Dr. Mikal-Flynn recommends pet therapy. “Get a cat or dog. Petting them affects your brain chemistry. I always say, ‘The best pharmacy you have is between your ears.’ You just need to know how to access…...your brain.” Click here for tips to care for your pets
Exercise, Outdoors If Possible
Exercise increases blood flow to the brain delivering more oxygen and nutrients while removing toxins and metabolic waste. Exercise also stimulates new brain cell formation, regulates the same neurotransmitters targeted by antidepressants, and will help to reset your circadian rhythm for better sleep. Who knew?
Did you know? A study at Duke University found that 30 minutes of moderate exercise three times a week was as effective as antidepressant medication. Click here to get more active!
Spend time in the sun
Sunshine has been proven to ease depression and protect brain function. A 2009 study in the journal Environmental Health (16,800 participants aged 45-plus) stated sunlight exposure regulated serotonin and melatonin. Participants enjoyed improved sleep and cognitive function.
Another study conducted in 2011 (80,000 post-menopausal women) discovered participants who ate foods with more vitamin D (your body produces vitamin D naturally in response to sun exposure) enjoyed a 20 percent lower risk of depression symptoms. Click here for other natural ways to boost your mood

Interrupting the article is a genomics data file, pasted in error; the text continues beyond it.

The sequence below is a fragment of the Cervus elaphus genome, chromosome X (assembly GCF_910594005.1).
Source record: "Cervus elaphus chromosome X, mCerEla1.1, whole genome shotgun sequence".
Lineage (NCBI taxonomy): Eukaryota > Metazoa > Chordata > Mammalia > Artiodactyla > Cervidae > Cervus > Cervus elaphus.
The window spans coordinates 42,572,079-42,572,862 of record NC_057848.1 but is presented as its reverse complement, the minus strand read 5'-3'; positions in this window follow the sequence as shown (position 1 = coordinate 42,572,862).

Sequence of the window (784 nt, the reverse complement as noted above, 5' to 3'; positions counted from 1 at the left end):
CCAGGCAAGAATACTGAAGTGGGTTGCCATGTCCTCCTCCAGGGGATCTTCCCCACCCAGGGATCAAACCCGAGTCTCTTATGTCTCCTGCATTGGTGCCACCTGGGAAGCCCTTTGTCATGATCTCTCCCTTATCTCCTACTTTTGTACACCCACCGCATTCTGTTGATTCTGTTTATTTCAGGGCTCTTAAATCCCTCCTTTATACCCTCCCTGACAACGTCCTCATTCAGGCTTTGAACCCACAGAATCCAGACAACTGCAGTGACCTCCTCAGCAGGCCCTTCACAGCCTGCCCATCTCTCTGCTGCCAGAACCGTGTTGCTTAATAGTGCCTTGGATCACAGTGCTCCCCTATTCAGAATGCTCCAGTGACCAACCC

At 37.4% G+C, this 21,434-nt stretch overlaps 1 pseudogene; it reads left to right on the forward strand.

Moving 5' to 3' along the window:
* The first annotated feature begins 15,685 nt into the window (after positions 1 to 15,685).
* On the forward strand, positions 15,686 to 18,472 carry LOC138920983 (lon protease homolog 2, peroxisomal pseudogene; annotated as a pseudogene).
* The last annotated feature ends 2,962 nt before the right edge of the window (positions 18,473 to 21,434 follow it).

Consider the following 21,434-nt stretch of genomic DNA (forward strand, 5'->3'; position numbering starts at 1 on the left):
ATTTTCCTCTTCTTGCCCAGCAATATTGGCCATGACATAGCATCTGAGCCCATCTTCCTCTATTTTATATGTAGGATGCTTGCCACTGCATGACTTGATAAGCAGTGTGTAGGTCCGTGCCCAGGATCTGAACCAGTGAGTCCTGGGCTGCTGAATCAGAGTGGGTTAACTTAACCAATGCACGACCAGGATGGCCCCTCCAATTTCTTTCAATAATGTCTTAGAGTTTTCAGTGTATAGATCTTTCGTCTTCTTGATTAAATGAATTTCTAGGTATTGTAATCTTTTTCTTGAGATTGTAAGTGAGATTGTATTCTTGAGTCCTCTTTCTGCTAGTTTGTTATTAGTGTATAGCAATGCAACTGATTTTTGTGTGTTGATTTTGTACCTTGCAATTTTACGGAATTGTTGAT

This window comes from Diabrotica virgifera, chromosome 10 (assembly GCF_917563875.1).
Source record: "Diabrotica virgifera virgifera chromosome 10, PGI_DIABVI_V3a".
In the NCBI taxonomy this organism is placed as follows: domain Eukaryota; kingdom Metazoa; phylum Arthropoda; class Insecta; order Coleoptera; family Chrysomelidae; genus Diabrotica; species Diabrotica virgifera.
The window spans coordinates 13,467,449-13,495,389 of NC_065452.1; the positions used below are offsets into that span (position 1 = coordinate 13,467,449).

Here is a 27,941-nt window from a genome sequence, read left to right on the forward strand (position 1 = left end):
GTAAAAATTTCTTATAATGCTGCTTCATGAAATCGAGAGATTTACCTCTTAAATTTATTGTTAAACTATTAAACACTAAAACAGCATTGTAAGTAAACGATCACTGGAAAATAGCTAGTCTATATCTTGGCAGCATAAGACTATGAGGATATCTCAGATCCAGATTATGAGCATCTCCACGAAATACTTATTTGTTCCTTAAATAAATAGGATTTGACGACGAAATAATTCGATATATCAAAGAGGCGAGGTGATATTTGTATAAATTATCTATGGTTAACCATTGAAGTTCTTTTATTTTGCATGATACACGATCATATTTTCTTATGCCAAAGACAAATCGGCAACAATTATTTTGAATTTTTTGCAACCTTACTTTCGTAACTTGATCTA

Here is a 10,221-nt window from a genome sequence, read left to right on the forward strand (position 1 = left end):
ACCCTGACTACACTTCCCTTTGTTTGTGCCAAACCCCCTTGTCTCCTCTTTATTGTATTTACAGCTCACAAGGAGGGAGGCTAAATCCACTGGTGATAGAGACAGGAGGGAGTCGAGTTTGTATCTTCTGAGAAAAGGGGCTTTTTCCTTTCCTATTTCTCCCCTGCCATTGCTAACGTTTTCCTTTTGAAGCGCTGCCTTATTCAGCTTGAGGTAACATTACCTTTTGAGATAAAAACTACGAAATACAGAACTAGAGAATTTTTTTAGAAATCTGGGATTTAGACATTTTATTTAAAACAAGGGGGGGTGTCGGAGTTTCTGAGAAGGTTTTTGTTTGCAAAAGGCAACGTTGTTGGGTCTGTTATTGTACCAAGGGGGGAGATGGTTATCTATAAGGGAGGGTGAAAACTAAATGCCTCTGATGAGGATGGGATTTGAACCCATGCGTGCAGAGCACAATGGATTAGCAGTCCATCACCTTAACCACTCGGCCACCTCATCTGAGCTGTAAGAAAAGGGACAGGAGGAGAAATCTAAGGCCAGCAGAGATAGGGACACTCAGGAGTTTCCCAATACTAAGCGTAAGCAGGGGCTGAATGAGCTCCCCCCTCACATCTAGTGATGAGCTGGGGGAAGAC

Foods to help maintain a positive mood
Kava is known for its sedative and anesthetic properties by increasing GABA levels (also referred as nature’s valium) in the brain. Unlike hormone replacement therapy, kava will not disrupt estrogen levels making kava a great alternative for menopausal women.
Did you know? Areas of the South Pacific, including Hawaii, use kava for stress release, mood elevation, and other calming effects. Click here for more on GABA
Curcumin is the main active component in turmeric. Turmeric can be as effective as Prozac for some individuals by naturally increasing the levels of serotonin and dopamine in the brain.
EGCG (epigallocatechin gallate), can help increase your resilience to stress. EGCG works by normalizing GABA levels inside the brain. (There’s that word again!) The best form of EGCG is drinking green tea and consuming not a supplement.
Did you know? Drinking green tea daily can reduce the risk of depression by 44%.
Sweet potatoes contain high levels of:
- L-tryptophan (amino acid directly related to depression and anxiety prevention)
- Vitamin B6 (natural antidepressant)
- Magnesium and potassium (can help reduce cortisol and high blood pressure levels related to stress)
Raw noni fruit has been shown to reduce sad and anxious feelings. Noni also helps you relax, calms emotions, may soothe away tension, relieves restlessness and may eliminate irritability.
Did you know? On our family certified organic farm we grow, pick and process all of our noni at low heat and not fermented to maintain the full potency of the raw pulp.